This Day in History

Posted: Monday, August 21, 2006

In Alaska

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• In 1954, the Lost River Mine near Seward delivered the largest shipment of tin ever taken from a U.S. mine when 183 tons were unloaded in Seattle.

• In 1970, Secretary of the Interior Walter J. Hickel continued his visit of potential trouble spots along the route of the planned Trans-Alaska Pipeline.

• In 1989, in the Yukon Territory, today is known as Discovery Day.

In the nation

• In 1831, former slave Nat Turner led a violent insurrection in Virginia. (He was later executed.)

• In 1858, the famous debates between senatorial contenders Abraham Lincoln and Stephen Douglas began.

• In 1878, the American Bar Association was founded in Saratoga, N.Y.

• In 1944, the United States, Britain, the Soviet Union and China opened talks at Dumbarton Oaks in Washington that helped pave the way for establishment of the United Nations.

• In 1945, President Truman ended the Lend-Lease program that had shipped some $50 billion in aid to America's allies during World War II.

• In 1959, President Eisenhower signed an executive order proclaiming Hawaii the 50th state of the union, five months after he'd signed the Hawaiian statehood bill.

• In 1996, President Clinton signed the Health Insurance Portability and Accountability Act of 1996, aimed at making health insurance easier to obtain and keep.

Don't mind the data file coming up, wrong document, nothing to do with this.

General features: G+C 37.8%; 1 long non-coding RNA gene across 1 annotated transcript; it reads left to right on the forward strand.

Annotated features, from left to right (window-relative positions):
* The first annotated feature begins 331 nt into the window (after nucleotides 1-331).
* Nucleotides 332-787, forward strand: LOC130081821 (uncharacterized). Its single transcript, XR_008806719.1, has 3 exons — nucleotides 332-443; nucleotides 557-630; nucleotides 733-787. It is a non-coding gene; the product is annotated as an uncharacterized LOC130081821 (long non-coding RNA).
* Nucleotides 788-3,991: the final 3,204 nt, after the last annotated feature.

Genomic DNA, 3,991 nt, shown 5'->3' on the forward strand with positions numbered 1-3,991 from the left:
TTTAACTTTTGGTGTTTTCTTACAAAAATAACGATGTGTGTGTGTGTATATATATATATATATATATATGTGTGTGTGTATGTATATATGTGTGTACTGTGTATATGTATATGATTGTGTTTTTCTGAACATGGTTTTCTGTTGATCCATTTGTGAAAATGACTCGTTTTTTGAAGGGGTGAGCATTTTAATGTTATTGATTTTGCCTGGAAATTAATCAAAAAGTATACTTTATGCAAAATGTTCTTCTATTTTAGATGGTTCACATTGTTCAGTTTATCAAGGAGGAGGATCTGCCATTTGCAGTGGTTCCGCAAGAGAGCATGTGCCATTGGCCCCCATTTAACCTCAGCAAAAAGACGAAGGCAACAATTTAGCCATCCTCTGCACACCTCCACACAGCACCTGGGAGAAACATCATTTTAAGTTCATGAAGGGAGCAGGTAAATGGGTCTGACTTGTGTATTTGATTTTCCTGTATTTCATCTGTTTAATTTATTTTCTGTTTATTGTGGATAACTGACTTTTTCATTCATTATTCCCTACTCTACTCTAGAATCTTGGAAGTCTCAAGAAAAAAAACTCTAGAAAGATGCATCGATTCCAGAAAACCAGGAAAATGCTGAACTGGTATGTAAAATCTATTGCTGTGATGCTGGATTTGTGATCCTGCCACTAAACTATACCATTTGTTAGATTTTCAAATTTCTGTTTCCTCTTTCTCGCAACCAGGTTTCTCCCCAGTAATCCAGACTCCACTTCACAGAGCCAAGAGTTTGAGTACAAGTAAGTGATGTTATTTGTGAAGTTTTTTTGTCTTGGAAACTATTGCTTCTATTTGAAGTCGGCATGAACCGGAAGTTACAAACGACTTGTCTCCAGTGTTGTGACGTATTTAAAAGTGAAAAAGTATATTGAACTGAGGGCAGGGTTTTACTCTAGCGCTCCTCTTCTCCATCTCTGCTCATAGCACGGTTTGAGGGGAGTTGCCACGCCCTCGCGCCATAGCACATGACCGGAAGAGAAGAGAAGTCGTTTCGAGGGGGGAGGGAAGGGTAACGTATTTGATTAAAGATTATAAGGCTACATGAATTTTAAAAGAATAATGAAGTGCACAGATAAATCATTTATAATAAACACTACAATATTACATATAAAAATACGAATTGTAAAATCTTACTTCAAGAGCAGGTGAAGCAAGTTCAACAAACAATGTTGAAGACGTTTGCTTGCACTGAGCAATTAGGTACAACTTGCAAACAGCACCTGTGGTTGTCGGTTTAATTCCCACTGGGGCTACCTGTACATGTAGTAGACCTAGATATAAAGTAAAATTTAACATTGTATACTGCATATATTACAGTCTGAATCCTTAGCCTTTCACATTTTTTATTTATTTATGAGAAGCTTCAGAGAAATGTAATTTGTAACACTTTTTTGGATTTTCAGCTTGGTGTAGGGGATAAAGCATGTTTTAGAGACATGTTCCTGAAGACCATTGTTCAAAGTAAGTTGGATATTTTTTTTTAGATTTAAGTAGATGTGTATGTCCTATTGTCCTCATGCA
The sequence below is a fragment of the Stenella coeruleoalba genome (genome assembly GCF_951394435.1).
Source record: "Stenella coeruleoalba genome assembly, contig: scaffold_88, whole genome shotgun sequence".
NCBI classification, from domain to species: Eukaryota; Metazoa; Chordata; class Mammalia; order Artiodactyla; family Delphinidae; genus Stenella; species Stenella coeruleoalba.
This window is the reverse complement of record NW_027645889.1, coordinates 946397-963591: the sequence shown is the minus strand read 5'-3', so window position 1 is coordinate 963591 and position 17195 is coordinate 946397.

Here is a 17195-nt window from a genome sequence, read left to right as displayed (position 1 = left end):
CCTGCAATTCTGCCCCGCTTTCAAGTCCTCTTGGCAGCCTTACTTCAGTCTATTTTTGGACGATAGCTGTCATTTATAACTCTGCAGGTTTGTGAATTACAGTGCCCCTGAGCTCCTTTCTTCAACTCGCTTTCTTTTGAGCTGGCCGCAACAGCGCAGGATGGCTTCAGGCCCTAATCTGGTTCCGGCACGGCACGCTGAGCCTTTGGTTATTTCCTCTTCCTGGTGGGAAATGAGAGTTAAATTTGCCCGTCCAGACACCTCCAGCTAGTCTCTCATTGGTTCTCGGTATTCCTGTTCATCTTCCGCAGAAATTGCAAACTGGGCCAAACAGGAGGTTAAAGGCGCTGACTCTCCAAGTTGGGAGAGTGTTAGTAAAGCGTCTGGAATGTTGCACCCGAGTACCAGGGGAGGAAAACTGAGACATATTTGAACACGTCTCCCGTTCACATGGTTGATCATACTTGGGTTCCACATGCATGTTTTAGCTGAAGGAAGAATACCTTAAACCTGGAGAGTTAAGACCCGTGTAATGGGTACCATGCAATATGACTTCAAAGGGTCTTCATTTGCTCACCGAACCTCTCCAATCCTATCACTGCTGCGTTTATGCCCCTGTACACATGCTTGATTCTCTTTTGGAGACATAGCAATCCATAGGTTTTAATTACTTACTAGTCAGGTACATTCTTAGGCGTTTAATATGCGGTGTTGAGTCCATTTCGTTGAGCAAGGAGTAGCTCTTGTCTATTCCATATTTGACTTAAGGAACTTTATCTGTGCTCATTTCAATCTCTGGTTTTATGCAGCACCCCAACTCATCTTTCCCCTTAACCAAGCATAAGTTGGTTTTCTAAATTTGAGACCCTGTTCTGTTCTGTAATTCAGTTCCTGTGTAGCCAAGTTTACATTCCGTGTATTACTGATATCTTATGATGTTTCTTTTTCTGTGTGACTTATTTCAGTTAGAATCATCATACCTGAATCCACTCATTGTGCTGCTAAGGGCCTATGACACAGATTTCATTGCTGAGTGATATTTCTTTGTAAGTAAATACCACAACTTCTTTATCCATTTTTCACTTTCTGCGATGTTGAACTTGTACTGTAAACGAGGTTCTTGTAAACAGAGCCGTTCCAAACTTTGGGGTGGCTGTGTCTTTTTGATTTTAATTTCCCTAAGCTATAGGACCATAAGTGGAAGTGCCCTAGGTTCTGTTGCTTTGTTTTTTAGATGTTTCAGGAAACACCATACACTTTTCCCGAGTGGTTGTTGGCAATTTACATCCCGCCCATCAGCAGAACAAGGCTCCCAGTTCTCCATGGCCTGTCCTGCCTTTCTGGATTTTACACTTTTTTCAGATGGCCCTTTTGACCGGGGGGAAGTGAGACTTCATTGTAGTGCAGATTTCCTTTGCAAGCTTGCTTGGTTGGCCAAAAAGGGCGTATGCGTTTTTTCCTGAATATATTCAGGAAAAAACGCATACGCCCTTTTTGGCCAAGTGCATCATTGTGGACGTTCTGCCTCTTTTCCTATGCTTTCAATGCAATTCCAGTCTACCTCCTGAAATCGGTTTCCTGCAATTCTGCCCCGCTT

• In 2001, Robert Tools, the first person to receive a self-contained artificial heart, was introduced to the public at Jewish Hospital in Louisville, Ky., through a video link from his doctor's office. Federal authorities working with McDonald's announced they'd broken up a criminal ring that allegedly rigged the popular "Monopoly" and "Who Wants To Be a Millionaire" games played by millions of the fast-food chain's customers over the previous six years.

In the world

• In 1911, Leonardo da Vinci's "Mona Lisa" was stolen from the Louvre Museum. (The painting turned up two years later, in Italy.)

• In 1940, exiled Communist revolutionary Leon Trotsky died in Mexico City from wounds inflicted by an assassin.

• In 1983, Philippine opposition leader Benigno S. Aquino Jr., ending a self-imposed exile in the United States, was shot dead moments after stepping off a plane at Manila International Airport.

• In 1986, more than 1,700 people died when toxic gas erupted from a volcanic lake in the West African nation of Cameroon.

• In 1991, the hard-line coup against Soviet President Mikhail S. Gorbachev collapsed in the face of a popular uprising led by Russian federation President Boris N. Yeltsin.

• In 2005, Pope Benedict XVI triumphantly ended his four-day trip to his native Germany, celebrating an open-air Mass for a million people in Cologne.

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